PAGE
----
The Torch explores gender and religion in the Jewish community. Named for Deborah the Prophetess, "the woman of torches," the blog highlights the passion and fiery leadership of Jewish feminists, while evoking the powerful image of feminists "passing the torch" to a new generation. Disclaimer: All posts are contributed by third party authors. JOFA does not assume responsibility for the facts and opinions presented in them.
I never could carry a tune but, at an early age, I discovered that I could make a soulful sound by blowing across a bottle top. Unfortunately, this set of talents did not equip me to read from the Torah or lead prayers in synagogue. While I learned to compose and deliver a dvar Torah, an active role as a spiritual leader via melody did not seem to be in the cards for me.
My capacity for making foghorn sounds with a bottle, did, however, translate into playing the flute in high school. Years later, I found that I could use the same embouchure to make sounds with a shofar. At first, I enjoyed picking up the shofar and blowing random blasts during the month of Elul. Then, when my community minyan Darkhei Noam opened auditions for female and male shofar sounders a few years ago, I decided to try out. I was given the honor of sounding the last set of kolot, blasts, after the Musaf service. I was invited to join the tradition of making a primordial sound from a ram’s horn that wakes up Jews from spiritual slumber, connects back to the Akeidah, the Sacrifice of Isaac, reminds us of the majesty and tragedy of Temple times, and evokes the sorrow of Sisera’s mother. Practicing tekiahs and shevarims took more effort than making arbitrary sounds, but yielded far more satisfaction. I learned how to think of my teruahs as three sets of triplets and prepare my breath for the tekiah gedolah. “Remember,” my coaches said, “If a Satan gets into your shofar and you can’t make a sound, just wait. Relax. You can’t force a shofar blast.”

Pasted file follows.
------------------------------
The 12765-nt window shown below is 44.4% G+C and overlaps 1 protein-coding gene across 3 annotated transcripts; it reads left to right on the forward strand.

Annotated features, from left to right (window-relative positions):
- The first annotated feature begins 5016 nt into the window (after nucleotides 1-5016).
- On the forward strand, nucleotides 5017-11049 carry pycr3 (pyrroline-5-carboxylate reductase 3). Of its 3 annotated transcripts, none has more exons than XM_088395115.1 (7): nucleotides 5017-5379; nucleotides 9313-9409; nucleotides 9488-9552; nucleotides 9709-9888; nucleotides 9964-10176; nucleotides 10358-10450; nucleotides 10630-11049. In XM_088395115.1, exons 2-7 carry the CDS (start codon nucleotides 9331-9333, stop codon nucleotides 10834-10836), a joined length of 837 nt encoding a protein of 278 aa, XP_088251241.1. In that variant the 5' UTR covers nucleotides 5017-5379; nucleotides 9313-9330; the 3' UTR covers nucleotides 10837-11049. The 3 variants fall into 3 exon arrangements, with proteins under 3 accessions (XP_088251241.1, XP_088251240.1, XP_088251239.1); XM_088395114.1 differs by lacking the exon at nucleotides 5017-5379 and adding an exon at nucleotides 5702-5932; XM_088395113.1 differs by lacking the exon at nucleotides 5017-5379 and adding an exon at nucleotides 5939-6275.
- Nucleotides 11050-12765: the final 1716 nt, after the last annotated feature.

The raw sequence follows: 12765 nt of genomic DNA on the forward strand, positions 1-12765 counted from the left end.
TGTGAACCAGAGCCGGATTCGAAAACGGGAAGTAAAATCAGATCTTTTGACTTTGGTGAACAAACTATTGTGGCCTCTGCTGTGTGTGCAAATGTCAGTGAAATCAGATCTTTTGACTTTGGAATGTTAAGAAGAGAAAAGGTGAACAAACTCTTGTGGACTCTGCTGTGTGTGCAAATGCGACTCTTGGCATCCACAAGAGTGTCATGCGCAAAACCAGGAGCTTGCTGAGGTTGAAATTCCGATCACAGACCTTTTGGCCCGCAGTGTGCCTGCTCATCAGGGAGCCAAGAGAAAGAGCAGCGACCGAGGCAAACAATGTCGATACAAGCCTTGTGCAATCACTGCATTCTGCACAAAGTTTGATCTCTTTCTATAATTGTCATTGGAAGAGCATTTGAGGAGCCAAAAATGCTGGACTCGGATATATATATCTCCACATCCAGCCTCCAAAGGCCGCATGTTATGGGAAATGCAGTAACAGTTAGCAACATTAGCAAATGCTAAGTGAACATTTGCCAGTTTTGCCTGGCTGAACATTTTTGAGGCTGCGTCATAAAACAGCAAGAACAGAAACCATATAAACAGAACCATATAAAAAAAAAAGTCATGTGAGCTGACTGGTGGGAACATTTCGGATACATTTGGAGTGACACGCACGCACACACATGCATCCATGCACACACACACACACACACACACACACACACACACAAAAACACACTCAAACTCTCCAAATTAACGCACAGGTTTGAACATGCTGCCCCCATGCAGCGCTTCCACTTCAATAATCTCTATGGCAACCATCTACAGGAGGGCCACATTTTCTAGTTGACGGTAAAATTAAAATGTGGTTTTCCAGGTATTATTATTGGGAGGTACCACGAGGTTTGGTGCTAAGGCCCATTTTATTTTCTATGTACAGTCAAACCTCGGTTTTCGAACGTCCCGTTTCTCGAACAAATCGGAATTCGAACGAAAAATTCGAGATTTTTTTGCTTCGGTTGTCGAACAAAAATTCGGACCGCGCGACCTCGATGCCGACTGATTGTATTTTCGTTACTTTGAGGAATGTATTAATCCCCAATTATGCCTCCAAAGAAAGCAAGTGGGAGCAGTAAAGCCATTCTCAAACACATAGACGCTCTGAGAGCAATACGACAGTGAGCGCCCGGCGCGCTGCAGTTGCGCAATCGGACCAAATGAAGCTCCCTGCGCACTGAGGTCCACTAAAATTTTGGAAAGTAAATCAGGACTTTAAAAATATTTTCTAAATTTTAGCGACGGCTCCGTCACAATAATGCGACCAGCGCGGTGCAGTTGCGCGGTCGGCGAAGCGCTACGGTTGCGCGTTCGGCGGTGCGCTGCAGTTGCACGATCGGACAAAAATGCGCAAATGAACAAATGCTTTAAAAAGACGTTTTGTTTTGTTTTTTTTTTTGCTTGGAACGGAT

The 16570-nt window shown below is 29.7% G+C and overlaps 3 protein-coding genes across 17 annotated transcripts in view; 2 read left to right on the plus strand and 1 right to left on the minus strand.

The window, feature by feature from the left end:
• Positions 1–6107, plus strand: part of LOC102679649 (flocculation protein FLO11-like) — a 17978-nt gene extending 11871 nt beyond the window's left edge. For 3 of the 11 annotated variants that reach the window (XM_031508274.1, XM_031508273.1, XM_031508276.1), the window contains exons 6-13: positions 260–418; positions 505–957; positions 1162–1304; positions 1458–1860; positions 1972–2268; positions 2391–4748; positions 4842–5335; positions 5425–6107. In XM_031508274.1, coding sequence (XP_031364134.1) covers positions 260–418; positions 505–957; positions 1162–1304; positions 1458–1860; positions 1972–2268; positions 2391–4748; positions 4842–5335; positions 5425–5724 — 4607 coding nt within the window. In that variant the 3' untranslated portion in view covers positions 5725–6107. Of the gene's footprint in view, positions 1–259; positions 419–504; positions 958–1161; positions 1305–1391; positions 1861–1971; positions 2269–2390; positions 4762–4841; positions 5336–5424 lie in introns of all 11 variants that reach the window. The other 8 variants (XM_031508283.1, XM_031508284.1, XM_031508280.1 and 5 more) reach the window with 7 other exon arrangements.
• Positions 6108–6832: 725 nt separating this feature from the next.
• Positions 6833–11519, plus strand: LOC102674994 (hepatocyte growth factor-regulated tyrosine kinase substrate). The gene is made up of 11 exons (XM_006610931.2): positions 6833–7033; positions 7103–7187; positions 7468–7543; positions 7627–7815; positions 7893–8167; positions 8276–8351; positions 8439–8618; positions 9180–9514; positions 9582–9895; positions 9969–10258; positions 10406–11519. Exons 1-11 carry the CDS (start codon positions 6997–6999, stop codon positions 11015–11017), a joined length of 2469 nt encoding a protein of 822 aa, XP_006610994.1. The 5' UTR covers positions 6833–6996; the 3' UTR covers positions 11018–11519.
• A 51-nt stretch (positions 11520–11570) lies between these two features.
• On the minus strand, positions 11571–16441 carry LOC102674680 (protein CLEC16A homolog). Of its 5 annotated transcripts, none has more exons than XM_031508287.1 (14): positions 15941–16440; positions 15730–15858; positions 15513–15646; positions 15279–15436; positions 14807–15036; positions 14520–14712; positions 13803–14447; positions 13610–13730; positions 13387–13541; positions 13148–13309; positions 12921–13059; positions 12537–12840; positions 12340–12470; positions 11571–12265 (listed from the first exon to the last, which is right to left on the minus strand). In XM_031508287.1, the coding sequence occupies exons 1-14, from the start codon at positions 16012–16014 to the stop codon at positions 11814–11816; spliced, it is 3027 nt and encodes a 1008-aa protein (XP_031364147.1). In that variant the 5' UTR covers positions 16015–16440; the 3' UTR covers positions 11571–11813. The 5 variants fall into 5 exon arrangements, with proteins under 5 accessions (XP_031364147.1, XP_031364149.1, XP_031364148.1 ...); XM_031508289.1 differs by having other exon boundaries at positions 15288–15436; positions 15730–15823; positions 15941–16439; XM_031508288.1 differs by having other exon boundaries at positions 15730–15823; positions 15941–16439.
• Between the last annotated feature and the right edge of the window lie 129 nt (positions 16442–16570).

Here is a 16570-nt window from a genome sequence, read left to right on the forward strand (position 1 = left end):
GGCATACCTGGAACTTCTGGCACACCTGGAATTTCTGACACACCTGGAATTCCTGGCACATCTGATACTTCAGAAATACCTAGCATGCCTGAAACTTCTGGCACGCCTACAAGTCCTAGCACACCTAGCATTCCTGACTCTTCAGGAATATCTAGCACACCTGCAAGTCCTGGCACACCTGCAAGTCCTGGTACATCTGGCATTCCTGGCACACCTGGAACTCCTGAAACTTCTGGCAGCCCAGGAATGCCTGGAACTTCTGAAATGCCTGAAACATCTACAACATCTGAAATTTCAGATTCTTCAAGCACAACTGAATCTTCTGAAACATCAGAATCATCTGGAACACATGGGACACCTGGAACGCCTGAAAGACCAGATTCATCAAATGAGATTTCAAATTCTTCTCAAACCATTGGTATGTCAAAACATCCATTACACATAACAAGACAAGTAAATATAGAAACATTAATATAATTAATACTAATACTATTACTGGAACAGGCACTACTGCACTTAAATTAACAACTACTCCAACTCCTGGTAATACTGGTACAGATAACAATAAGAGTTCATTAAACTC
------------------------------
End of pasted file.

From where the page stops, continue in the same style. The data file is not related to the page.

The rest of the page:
My first year as a shofar sounder went off like a charm. The little children sat up on the stage to better see and hear the shofar. They looked at me with big, admiring eyes. I felt a special connection to the little girls on stage who seemed to sit up taller as my sounds came out strong and confident, lightly graced with a few humble quavers. My second year was a different story. A Satan found its way into my shofar. My first tekiah was more airy vibrato than anything else. And then…nothing. I forced breath into my shofar but no sound emerged. I waited. The little children pulled back their heads in surprise. Sweat beaded on my forehead and dripped down my nose. I tried again and mustered up some puny notes. After limping through the end of the blasts, I slunk to my seat and sat down, bathed in humiliation. Friends came over to comfort me, and surprisingly, to congratulate me for my effort. The next year, when for unrelated reasons I attended a different service, women from Darkhei Noam stopped me after Rosh Hashanah, telling me that they missed my shofar blowing.
This year I look forward to lifting a shofar to my lips again, at a small country community in Connecticut. I hope my sounds are strong and stir the souls of the congregation, but I know that sounding shofar is not a performance, but a prayer.
For more on the halakhot of shofar blowing, visit www.jofa.org/shofarguide
Pronounced: sho-FAR or SHO-far, Origin: Hebrew, a ram’s horn that is sounded during the month of Elul, on Rosh Hashanah, and on Yom Kippur. It is mentioned numerous times in the Bible, in reference to its ceremonial use in the Temple and to its function as a signal-horn of war.
Pronunced: TORE-uh, Origin: Hebrew, the Five Books of Moses.